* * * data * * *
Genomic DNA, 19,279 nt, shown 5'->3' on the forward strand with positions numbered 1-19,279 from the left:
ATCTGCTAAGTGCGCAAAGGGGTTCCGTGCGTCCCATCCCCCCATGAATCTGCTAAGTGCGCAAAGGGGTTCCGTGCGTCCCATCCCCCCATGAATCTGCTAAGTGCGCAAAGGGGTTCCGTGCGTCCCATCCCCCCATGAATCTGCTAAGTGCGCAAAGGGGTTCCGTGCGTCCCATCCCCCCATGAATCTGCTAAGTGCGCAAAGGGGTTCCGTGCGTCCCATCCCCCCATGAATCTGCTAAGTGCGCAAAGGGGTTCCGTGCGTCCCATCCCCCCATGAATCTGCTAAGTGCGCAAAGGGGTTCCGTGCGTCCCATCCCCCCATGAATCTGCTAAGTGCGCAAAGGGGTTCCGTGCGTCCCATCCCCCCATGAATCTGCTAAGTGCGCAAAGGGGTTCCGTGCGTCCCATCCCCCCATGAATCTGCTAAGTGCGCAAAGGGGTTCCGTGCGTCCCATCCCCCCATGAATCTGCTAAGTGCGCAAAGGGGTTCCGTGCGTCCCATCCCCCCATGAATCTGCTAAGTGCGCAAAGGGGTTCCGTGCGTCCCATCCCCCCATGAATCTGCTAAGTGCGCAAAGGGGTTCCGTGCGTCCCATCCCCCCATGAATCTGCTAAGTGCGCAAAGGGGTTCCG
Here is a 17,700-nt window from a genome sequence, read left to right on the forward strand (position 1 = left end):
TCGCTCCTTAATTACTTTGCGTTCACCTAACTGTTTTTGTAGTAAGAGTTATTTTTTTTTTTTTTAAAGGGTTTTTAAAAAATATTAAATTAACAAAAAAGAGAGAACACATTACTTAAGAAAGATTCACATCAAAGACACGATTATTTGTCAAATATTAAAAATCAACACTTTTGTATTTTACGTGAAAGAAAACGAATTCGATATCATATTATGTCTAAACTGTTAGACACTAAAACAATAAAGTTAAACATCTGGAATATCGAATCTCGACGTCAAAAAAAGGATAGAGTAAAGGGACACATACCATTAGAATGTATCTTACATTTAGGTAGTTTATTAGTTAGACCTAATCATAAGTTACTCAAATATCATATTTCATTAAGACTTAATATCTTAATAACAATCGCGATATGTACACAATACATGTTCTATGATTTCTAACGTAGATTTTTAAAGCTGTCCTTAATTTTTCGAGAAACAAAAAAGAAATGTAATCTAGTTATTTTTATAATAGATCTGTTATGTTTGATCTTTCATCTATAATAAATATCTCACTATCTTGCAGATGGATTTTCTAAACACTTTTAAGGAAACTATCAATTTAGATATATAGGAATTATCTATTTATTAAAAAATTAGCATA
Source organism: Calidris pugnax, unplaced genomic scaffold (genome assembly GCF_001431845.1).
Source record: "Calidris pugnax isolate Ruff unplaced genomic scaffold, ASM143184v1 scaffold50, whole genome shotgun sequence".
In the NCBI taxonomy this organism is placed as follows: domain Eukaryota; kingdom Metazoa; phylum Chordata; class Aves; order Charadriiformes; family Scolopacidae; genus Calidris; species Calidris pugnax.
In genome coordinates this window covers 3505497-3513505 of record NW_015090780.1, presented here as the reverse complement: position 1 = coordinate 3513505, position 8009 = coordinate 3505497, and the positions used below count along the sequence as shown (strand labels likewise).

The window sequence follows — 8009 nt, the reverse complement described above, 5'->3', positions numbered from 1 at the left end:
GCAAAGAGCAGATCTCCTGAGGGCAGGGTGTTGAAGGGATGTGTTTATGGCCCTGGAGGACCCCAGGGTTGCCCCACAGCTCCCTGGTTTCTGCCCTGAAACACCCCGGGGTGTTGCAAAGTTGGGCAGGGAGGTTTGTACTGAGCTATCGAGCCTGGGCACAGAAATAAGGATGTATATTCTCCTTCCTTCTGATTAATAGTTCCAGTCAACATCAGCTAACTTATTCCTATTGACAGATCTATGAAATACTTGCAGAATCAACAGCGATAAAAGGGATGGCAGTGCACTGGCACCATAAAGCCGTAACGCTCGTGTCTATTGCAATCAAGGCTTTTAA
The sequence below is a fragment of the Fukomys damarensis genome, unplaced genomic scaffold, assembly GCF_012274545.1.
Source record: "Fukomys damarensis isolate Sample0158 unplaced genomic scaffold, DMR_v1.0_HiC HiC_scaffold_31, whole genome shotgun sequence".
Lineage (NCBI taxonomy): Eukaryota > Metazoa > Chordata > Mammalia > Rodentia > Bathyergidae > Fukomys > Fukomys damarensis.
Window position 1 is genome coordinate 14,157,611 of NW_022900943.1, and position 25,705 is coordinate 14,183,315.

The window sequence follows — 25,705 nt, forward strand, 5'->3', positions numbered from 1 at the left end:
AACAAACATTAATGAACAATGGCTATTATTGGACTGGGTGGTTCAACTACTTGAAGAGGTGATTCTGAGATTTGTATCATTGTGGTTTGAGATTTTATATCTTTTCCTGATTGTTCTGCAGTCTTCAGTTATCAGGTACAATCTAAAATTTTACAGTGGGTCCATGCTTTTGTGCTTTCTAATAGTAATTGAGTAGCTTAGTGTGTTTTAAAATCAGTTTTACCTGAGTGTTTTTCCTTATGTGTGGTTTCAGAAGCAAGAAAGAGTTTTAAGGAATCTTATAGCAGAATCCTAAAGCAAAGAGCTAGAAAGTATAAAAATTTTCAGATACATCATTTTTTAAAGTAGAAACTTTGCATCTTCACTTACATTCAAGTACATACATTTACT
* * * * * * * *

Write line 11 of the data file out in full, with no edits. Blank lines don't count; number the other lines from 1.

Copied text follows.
The sequence below is a fragment of the Fukomys damarensis genome, unplaced genomic scaffold, assembly GCF_012274545.1.